December 2012: Jones Lang LaSalle with the Better Buildings Partnership have issued the output of some interesting work they have undertaken: “Using data gathered from over 200 buildings over the past four years, we’ve measured the actual energy performance of BBP members’ managed properties in London with surprising results…There is little or no correlation between EPC ratings and actual energy performance”. This is something often raised by EPC assessors, and so it is useful to get this comprehensive research confirming this view.
The report concludes that:
“If the commercial property industry is to succeed in achieving the Government’s ambition of cutting the associated CO2 emissions of the built environment, it is imperative for the industry, backed by Government direction, to focus on actual energy performance rather than just ‘design intent’. We have shown that there is little or no correlation between a building’s design (as measured by its Energy Performance Certificate) and its actual consumption.
The BBP members’ portfolios achieved a reduction in the associated CO2 emissions of 8% and made a saving of more than £4 million in energy bills, between 2009/2010 and 2011/2012. If the level of success achieved by BBP members were applied to the total existing office stock of Greater London, savings could be in the order of £70 million.”
Somewhat disappointingly, the publication of this research was very shortly followed by the following news report from the Government Minister overseeing this policy concerning extending the coverage of EPCs:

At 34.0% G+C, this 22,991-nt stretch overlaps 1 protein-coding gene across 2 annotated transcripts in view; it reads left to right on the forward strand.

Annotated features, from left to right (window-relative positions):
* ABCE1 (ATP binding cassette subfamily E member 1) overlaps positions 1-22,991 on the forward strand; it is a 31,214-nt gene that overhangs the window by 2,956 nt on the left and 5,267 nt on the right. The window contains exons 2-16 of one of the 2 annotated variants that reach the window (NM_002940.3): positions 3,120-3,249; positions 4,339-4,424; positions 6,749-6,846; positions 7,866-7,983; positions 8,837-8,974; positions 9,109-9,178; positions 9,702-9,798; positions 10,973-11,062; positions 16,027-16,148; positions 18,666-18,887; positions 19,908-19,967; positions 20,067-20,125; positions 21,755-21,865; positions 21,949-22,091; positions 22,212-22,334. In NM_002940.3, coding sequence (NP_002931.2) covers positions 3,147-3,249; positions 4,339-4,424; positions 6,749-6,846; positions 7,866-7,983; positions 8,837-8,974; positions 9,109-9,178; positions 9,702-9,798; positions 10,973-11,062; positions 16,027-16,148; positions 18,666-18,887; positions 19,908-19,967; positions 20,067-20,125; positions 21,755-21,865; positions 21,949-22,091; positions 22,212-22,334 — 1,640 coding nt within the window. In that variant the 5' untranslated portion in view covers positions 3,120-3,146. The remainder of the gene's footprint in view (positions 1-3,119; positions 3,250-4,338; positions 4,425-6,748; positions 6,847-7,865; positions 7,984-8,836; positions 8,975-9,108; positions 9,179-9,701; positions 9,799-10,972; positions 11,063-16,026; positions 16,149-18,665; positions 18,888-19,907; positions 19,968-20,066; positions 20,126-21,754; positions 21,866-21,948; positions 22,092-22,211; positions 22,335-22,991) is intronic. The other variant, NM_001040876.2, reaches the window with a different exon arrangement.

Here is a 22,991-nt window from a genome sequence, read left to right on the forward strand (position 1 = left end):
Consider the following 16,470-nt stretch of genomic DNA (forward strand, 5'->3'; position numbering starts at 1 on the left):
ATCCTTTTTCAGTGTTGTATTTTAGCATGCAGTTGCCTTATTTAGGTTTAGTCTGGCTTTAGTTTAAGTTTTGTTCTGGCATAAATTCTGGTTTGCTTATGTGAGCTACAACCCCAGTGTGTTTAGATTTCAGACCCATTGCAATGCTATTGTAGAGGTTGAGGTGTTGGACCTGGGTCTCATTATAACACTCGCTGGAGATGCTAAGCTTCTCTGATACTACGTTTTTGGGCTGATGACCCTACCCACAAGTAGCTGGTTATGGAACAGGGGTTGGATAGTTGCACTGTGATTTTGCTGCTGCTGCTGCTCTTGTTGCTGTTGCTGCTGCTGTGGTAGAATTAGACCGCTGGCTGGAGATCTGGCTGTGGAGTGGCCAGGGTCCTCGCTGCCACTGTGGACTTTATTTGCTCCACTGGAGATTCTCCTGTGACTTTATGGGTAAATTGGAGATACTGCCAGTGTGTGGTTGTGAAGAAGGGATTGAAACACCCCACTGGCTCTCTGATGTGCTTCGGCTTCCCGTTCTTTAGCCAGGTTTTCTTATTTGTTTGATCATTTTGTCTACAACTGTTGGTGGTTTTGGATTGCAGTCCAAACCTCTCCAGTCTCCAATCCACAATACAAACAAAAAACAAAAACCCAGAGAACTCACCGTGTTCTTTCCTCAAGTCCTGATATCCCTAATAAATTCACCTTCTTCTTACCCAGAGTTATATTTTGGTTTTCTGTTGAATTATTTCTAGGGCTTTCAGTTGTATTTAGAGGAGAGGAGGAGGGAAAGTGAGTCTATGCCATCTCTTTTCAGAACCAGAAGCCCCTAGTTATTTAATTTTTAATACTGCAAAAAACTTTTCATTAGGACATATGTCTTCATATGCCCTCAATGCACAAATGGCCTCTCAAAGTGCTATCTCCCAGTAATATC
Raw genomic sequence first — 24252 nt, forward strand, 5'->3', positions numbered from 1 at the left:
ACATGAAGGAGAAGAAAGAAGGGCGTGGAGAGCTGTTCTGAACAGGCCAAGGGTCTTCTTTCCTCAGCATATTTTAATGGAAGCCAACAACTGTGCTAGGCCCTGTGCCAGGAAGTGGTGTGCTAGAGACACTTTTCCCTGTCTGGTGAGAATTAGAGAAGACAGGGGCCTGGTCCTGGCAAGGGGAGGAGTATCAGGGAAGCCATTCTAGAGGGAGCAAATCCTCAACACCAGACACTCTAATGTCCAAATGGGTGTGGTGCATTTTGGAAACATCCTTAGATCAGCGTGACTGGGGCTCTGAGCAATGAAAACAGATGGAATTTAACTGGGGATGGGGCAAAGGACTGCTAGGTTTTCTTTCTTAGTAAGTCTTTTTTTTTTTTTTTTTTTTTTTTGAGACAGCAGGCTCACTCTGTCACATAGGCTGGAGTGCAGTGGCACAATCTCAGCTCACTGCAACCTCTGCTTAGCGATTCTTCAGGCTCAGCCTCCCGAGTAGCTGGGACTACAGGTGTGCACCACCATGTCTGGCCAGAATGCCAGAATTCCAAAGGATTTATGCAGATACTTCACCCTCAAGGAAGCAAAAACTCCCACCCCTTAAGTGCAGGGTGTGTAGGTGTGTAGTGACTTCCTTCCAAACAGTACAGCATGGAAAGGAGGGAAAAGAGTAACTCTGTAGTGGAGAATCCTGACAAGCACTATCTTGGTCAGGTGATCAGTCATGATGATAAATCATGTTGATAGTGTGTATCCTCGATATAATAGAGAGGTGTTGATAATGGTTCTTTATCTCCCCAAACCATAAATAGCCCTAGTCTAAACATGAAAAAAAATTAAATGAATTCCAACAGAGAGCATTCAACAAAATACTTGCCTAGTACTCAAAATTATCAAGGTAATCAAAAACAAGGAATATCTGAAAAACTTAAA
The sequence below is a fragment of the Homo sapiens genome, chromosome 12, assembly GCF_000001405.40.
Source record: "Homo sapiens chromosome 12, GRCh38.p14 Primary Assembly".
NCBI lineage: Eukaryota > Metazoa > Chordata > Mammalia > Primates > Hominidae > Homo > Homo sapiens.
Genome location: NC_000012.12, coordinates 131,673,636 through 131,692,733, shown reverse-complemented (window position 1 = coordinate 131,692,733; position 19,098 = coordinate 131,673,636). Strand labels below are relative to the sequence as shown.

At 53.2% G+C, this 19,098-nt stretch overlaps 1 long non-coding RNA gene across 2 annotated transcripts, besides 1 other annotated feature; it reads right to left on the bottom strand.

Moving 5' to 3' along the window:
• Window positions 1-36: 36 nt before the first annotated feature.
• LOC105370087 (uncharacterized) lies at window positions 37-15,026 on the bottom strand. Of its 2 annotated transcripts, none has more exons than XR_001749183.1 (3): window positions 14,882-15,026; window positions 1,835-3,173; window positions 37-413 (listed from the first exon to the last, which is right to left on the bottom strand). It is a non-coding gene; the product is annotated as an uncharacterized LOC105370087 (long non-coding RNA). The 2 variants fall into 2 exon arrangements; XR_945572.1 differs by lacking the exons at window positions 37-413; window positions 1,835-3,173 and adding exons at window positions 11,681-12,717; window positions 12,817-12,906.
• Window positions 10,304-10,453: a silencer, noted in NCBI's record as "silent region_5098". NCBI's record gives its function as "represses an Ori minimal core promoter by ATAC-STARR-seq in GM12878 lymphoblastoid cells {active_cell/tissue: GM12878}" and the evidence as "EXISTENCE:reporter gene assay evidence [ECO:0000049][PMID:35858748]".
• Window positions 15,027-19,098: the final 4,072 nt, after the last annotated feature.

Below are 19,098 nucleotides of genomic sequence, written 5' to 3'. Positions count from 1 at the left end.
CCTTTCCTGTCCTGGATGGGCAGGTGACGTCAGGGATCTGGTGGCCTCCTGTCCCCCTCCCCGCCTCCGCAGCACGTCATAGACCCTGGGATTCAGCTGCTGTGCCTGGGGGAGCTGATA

U-turn over compulsory energy assessments for commercial buildings
“Correspondence from building regulations minister Don Foster, confirms that plans for compulsory display energy certificates (DECs) for the private sector have been dropped. Instead, the commercial sector will be required to obtain less stringent energy performance certificates, which measure projected energy use. Display energy certificates, which measure a property’s actual energy performance, are already compulsory for public buildings.”
September 2012: Recent parliamentary question in the House of Commons provides a useful summary on where London housing statistics are kept and collated.
Statistics on new housing starts and completions in each local authority in London, taken from the National Statistics on House Building, are published in live table 253 on the Department for Communities and Local Government’s website which is available on the following link.
These statistics show starts and completions split by tenure according to whether the organisation responsible for the development is a private company, a housing association or a local authority. The figures for housing associations and local authorities can together be used as a proxy for affordable housing starts and completions. However, these figures may underestimate affordable housing supply and overestimate private housing, as they are from building control records in which the ultimate tenure may be difficult to identify.